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Mr. Daniel Leigh and Moataz El-Said
This paper looks at the fiscal cost and distributional impact of implicit fuel price subsidies in Gabon, where fuel prices have remained largely unchanged since 2002. Using estimated implicit import parity prices, we evaluate the total fiscal cost of the subsidies at 3.2 percent of non-oil GDP in 2005-more than total public health expenditures. We also analyze the distribution of the subsidies using household survey data and find that the bulk of the subsidies benefit higher-income households. Finally, we suggest use of a number of existing programs to provide a more targeted and cost-effective means of protecting the real incomes of lower-income households from the effects of energy price increases.
Mr. Daniel Leigh and Moataz El-Said
Mr. Daniel Leigh and Moataz El-Said

This paper looks at the fiscal cost and distributional impact of implicit fuel price subsidies in Gabon, where fuel prices have remained largely unchanged since 2002. Using estimated implicit import parity prices, we evaluate the total fiscal cost of the subsidies at 3.2 percent of non-oil GDP in 2005-more than total public health expenditures. We also analyze the distribution of the subsidies using household survey data and find that the bulk of the subsidies benefit higher-income households. Finally, we suggest use of a number of existing programs to provide a more targeted and cost-effective means of protecting the real incomes of lower-income households from the effects of energy price increases.

Ana Lariau, Moataz El-Said, and Ms. Misa Takebe
This paper estimates the exchange rate pass-through to consumer price inflation in Angola and Nigeria, with particular emphasis on the changes of the pass-through over time. Even though the two countries share smilar dependence on oil exports, this paper reveals different results. For Angola, the long-run exchange rate pass-through to prices is high, though it has weakened in recent years reflecting the de-dollarization of the economy. In Nigeria, there is no stable long-run relationship between the exchange rate and prices, and changes in the exchange rate do not have a significant pass-through effect on inflation. However, the passthrough effect on core inflation is significant.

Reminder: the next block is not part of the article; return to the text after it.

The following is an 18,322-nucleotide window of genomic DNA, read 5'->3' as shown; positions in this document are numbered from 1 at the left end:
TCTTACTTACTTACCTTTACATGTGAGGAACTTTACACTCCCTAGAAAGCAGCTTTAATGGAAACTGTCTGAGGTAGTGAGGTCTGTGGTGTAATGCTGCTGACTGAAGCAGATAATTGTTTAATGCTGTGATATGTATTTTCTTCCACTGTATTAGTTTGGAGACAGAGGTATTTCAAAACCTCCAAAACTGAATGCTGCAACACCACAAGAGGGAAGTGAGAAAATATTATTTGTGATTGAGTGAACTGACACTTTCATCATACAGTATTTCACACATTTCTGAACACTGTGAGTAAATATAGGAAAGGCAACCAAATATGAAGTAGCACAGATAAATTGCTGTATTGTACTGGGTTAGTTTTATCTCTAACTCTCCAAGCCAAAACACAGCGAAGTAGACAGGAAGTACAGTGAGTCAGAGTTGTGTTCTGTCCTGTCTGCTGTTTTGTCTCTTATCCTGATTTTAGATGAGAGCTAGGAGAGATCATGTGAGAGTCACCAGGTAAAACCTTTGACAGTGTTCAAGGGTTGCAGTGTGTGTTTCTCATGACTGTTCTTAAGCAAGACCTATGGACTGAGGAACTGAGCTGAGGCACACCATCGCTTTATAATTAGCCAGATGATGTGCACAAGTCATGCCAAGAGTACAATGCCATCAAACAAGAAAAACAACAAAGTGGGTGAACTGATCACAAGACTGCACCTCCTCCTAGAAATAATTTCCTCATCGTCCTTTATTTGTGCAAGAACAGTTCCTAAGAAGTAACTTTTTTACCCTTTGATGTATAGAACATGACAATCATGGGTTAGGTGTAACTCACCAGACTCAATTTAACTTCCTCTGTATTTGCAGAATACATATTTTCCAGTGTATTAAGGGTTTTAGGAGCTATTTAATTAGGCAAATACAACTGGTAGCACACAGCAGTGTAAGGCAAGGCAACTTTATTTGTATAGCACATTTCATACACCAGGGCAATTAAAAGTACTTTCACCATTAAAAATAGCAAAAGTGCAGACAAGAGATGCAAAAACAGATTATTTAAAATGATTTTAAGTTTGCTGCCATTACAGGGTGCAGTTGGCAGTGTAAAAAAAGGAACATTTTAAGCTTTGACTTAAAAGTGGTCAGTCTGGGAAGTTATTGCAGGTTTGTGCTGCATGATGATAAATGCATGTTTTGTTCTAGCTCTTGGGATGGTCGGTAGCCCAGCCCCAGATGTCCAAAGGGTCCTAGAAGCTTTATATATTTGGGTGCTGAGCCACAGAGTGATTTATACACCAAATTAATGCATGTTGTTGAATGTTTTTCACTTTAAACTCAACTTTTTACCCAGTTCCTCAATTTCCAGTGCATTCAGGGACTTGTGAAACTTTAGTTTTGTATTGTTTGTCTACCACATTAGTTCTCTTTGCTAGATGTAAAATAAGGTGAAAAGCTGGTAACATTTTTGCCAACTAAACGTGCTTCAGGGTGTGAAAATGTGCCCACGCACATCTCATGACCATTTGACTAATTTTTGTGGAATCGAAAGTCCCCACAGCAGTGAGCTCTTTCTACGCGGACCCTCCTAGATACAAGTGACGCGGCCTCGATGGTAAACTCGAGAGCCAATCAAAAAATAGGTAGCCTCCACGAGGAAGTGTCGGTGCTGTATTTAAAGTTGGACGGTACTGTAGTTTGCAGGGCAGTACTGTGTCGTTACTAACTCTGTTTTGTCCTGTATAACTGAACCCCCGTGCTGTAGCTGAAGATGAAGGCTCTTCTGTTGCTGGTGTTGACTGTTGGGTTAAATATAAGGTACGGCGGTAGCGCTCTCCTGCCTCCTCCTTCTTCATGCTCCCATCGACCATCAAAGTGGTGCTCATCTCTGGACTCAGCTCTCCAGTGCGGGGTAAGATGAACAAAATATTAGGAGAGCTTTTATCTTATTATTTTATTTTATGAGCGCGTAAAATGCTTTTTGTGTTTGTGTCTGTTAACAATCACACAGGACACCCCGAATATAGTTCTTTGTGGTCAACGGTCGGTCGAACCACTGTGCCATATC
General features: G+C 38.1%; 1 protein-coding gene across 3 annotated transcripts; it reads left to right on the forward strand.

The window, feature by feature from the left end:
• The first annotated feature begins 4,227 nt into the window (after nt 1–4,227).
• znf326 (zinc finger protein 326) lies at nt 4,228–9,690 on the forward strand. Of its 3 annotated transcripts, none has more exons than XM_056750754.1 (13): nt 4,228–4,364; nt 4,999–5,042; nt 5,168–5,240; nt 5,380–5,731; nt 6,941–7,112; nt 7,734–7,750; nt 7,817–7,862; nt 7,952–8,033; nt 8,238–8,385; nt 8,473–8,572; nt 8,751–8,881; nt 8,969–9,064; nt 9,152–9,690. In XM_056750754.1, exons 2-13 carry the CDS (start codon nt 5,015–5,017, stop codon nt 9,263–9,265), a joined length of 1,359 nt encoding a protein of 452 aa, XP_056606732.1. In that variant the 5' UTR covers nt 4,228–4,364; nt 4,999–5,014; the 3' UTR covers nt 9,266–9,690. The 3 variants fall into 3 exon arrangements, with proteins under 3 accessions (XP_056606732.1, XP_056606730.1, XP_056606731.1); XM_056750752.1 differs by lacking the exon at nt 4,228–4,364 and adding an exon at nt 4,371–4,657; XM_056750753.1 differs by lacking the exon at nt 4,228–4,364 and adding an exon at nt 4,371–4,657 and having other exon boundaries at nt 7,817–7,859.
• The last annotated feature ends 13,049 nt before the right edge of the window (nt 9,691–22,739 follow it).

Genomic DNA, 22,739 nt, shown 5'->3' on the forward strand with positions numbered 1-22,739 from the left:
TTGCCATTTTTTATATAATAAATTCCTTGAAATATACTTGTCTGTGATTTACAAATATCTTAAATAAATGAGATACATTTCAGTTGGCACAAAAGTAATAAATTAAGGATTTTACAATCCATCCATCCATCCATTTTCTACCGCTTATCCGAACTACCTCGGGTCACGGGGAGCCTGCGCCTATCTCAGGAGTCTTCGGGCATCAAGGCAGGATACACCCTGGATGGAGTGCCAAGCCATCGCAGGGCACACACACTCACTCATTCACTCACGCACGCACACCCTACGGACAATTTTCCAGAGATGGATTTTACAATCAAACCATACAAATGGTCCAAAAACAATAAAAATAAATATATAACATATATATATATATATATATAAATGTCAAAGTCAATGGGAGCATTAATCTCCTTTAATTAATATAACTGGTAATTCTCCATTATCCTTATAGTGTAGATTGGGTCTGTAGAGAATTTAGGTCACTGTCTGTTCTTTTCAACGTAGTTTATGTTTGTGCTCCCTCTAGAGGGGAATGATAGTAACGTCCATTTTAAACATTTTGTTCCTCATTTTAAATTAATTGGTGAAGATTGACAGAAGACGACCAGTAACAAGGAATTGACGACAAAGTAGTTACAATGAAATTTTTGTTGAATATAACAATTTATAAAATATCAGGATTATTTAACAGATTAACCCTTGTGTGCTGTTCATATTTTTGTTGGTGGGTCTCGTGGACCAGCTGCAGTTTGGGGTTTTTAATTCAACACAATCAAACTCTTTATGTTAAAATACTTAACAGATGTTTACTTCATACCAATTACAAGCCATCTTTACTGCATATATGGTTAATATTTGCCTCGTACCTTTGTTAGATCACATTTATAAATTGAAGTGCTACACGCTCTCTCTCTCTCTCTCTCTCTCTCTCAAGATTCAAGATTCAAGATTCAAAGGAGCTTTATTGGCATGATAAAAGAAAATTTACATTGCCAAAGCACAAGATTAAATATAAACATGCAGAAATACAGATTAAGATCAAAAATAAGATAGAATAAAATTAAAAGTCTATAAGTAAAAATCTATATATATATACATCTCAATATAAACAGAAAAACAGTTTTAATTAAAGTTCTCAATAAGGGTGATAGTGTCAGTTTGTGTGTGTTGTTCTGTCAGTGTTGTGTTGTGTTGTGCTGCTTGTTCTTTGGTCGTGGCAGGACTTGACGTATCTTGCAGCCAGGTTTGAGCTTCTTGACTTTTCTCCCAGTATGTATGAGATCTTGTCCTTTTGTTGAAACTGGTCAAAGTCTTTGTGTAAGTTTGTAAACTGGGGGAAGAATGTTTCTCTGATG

Ana Lariau, Moataz El-Said, and Ms. Misa Takebe
Ana Lariau, Moataz El-Said, and Ms. Misa Takebe

This paper estimates the exchange rate pass-through to consumer price inflation in Angola and Nigeria, with particular emphasis on the changes of the pass-through over time. Even though the two countries share smilar dependence on oil exports, this paper reveals different results. For Angola, the long-run exchange rate pass-through to prices is high, though it has weakened in recent years reflecting the de-dollarization of the economy. In Nigeria, there is no stable long-run relationship between the exchange rate and prices, and changes in the exchange rate do not have a significant pass-through effect on inflation. However, the passthrough effect on core inflation is significant.

Mr. Robert Gillingham, David Locke Newhouse, Mr. David Coady, Mr. Kangni R Kpodar, Moataz El-Said, and Mr. Paulo A Medas
With the recent jump in world oil prices, the issue of petroleum product pricing has become increasingly important in developing countries. Reflecting a reluctance of many governments to pass these price increases onto energy users, energy price subsidies are absorbing an increasing share of scarce public resources. This paper identifies the issues that need to be discussed when analyzing the fiscal and social costs of fuel subsidies. Using examples from analyses recently undertaken for five countries, it also identifies the magnitude of consumer subsidies and their fiscal implications. The results of the analysis show that-in all of these countries-energy subsidies have significant social and fiscal costs and are badly targeted.
Mr. Robert Gillingham, David Locke Newhouse, Mr. David Coady, Mr. Kangni R Kpodar, Moataz El-Said, and Mr. Paulo A Medas
Mr. Robert Gillingham, David Locke Newhouse, Mr. David Coady, Mr. Kangni R Kpodar, Moataz El-Said, and Mr. Paulo A Medas

With the recent jump in world oil prices, the issue of petroleum product pricing has become increasingly important in developing countries. Reflecting a reluctance of many governments to pass these price increases onto energy users, energy price subsidies are absorbing an increasing share of scarce public resources. This paper identifies the issues that need to be discussed when analyzing the fiscal and social costs of fuel subsidies. Using examples from analyses recently undertaken for five countries, it also identifies the magnitude of consumer subsidies and their fiscal implications. The results of the analysis show that-in all of these countries-energy subsidies have significant social and fiscal costs and are badly targeted.

Mr. Koshy Mathai, Mr. Christoph Duenwald, Ms. Anastasia Guscina, Rayah Al-Farah, Mr. Hatim Bukhari, Mr. Atif Chaudry, Moataz El-Said, Fozan Fareed, Mrs. Kerstin Gerling, Nghia-Piotr Le, Mr. Franto Ricka, Mr. Cesar Serra, Tetyana Sydorenko, Mr. Sébastien Walker, and Mr. Mohammed Zaher

This paper examines the role of social spending in improving socioeconomic outcomes in the Middle East and Central Asia. In particular, it addresses the following questions: (1) how large is social spending across the region? (2) how do countries in the region fare on socioeconomic outcomes? (3) how important is social spending as a determinant of these outcomes? and (4) how efficient is social spending in the region?